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Remote code generation is an experimental feature. We started with Go and have plans to add support for other languages. Let us know what language we should tackle next.

A common frustration when working with Protobuf is the dependency on language specific generated code. Many teams implement custom tooling and scripts to manage the lifecycle of code generation. It can be an uninteresting challenge to ensure that every person that works on a given project has all of the code generation tooling set up locally.

Furthermore, if you have Protobuf-based services your clients shouldn't have to deal with code generation. They should be able to consume your API immediately. And it should be as simple as pulling a generated client from their language's registry, that's it!

BSR module

Hosted plugins#

Hosted plugins are reusable units of code generation packaged as Docker containers. The entrypoint is a binary Protobuf encoded CodeGeneratorRequest on standard in, and the output is a binary encoded CodeGeneratorResponse on standard out. Thery are designed to be shared, and their packaging should be as generic as possible.

It's unlikely you will interact with plugins directly. Instead you'll use one or more plugins as building blocks within templates that will run against a module to produce generated code.

Buf maintains several official plugins:

Hosted templates#

Hosted templates represent a collection of one or more plugins that run together to create a single result, along with the parameters for, and version of, each plugin. A hosted template allows you to express all parameters you currently use to generate code locally.

Templates, like plugins, are intended to be shared. They should express a particular use case, but shouldn't be specific to an input module. For example, you may create a template that generates JavaScript for Node.js, and one that generates JavaScript optimized for web browsers. Neither of these concepts are specific to a given input module, and they could be reused by others.

Buf maintains several official templates:

  • library/go: generates the module and dependencies using the official Go Protobuf plugin, protoc-gen-go. This is useful if you want to depend on a package which doesn't contain any Protobuf services.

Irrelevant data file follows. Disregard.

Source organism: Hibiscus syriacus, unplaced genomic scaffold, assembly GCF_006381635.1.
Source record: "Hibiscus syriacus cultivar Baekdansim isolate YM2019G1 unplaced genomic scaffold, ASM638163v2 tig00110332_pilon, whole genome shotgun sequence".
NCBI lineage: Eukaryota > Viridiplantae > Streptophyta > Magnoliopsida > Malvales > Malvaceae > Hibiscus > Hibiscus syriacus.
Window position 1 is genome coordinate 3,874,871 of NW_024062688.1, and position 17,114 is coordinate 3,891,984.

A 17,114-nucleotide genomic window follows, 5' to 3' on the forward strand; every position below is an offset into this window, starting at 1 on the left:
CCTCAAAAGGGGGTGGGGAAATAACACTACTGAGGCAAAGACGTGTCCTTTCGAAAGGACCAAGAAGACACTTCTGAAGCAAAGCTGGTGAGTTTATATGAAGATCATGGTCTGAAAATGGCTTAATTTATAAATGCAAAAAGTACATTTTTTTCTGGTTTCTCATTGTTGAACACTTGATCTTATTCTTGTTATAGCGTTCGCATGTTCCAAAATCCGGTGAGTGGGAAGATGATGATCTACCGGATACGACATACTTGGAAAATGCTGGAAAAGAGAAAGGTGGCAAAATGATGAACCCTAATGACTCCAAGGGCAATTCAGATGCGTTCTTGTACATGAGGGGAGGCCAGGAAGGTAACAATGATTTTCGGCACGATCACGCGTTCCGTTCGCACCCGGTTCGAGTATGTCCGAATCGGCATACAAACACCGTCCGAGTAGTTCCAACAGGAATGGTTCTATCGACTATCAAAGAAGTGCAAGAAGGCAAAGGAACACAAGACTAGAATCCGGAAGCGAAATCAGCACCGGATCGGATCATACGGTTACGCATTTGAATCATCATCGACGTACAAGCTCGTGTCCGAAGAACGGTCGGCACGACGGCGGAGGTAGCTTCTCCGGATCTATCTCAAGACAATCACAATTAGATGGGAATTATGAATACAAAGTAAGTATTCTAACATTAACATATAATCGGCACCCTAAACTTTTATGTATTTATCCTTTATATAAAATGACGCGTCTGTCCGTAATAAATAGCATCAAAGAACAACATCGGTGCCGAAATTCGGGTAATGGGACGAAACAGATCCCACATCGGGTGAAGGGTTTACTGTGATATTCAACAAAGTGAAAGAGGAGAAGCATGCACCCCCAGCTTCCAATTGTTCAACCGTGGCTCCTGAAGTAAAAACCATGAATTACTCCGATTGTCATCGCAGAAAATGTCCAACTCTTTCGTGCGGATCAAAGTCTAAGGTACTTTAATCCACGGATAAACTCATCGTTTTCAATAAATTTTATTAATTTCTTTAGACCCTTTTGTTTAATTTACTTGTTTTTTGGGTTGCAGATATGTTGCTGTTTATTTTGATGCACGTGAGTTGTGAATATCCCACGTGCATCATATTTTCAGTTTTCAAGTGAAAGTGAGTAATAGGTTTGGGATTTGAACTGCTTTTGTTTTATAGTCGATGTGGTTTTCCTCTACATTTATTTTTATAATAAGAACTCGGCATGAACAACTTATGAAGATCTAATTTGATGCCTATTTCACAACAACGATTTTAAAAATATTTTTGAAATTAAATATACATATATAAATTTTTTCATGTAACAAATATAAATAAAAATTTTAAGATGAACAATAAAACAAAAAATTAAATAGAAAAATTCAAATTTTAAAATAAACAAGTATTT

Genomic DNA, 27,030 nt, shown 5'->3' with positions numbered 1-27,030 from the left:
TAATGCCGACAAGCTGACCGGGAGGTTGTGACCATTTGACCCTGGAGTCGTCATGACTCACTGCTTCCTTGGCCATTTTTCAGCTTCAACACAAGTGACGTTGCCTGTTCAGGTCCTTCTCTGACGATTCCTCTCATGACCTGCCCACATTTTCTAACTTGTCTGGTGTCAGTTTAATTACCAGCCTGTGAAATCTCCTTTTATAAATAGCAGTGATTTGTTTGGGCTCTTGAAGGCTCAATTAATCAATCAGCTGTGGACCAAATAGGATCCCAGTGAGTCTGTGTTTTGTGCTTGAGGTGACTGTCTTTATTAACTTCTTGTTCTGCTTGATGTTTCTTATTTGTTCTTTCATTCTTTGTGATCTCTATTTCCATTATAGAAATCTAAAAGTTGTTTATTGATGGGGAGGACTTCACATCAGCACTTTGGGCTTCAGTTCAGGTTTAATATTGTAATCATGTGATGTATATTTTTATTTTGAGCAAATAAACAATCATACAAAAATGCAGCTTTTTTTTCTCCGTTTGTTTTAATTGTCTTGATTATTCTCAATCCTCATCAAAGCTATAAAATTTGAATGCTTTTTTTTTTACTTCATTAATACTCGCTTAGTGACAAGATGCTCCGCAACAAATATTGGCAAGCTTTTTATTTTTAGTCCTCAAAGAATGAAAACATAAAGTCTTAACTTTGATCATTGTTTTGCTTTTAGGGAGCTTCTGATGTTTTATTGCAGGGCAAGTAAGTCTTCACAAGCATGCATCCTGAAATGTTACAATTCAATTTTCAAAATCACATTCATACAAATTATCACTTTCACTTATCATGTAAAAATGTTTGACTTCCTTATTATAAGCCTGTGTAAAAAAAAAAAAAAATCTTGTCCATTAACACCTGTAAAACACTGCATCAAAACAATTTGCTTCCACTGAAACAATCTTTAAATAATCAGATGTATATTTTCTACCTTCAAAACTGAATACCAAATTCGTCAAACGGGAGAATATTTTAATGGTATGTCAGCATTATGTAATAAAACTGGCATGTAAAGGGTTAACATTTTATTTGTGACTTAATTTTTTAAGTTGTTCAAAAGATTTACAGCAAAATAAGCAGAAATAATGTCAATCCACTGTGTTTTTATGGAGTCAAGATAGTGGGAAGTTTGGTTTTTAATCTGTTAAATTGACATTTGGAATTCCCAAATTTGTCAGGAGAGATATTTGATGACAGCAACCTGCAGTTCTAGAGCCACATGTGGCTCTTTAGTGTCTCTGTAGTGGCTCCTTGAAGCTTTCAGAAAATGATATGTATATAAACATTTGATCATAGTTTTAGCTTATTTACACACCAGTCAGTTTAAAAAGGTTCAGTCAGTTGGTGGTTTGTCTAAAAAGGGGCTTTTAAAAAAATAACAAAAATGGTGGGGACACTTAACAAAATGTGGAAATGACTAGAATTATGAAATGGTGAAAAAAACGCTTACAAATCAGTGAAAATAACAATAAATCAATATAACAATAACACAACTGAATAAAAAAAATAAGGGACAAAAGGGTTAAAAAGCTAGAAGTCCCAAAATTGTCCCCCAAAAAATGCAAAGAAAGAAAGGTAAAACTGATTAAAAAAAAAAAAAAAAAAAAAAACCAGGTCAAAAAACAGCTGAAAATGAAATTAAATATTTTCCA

• library/go-grpc: generates the module and dependencies using the official Go Protobuf plugin, protoc-gen-go and the official Go gRPC plugin, protoc-gen-go-grpc. This is useful if you want to depend on a package which contains Protobuf services, as well as other definitions.

Remote Generation Registries#

With a specific Template version and a specific Module version, the BSR has enough information to perform code generation. The output of this operation is stored in a Remote Generation Registry. This is extermly powerful, because producers and consumers of Protobuf-based API can import type definitions and/or service stubs in their language directly from the registry without having to deal with code generation.

Initially we are targeting the Go ecosystem. However, most modern language ecosystems have some concept of a "registry" where you can depend on external code artifacts in a well versioned way. Examples include: Maven Central, RubyGems, Go modules, PyPI,, NPM, etc.

Remote generation registries must have a consistent way of versioning the output of code generation, and it must ensure that it always serves the exact same content once a version has been released. To accomplish this consistent versioning, the BSR adopts something we call Synthetic Versions.

Synthetic Versions#

The challenge with versioning remote generated code, is that it is the product of two logical inputs: the Protobuf module and the template version. The lowest common denominator of the language registry ecosystems we surveyed is "semantic versioning without builds or prereleases", so something like v1.2.3.

To ensure that we can create consistent, and lossless synthetic versions, we simplify the versioning schemes of the two inputs. Both template versions, and Protobuf module versions, can be represented as monotonically increasing integers.

  • For hosted Templates we enforce a version of the form v1, v2, vn....
  • For Protobuf modules we use the module reference sequence ID. This ID is an integer that uniquely idenfities a commit. It is calculated by counting the number of commits since the first commit of a module.

With these simplified versioning schemes we create a synthetic version which takes the following form:


As an example, the version v1.3.5 represents the 3rd version of a hosted template and the 5th commit of a Protobuf module.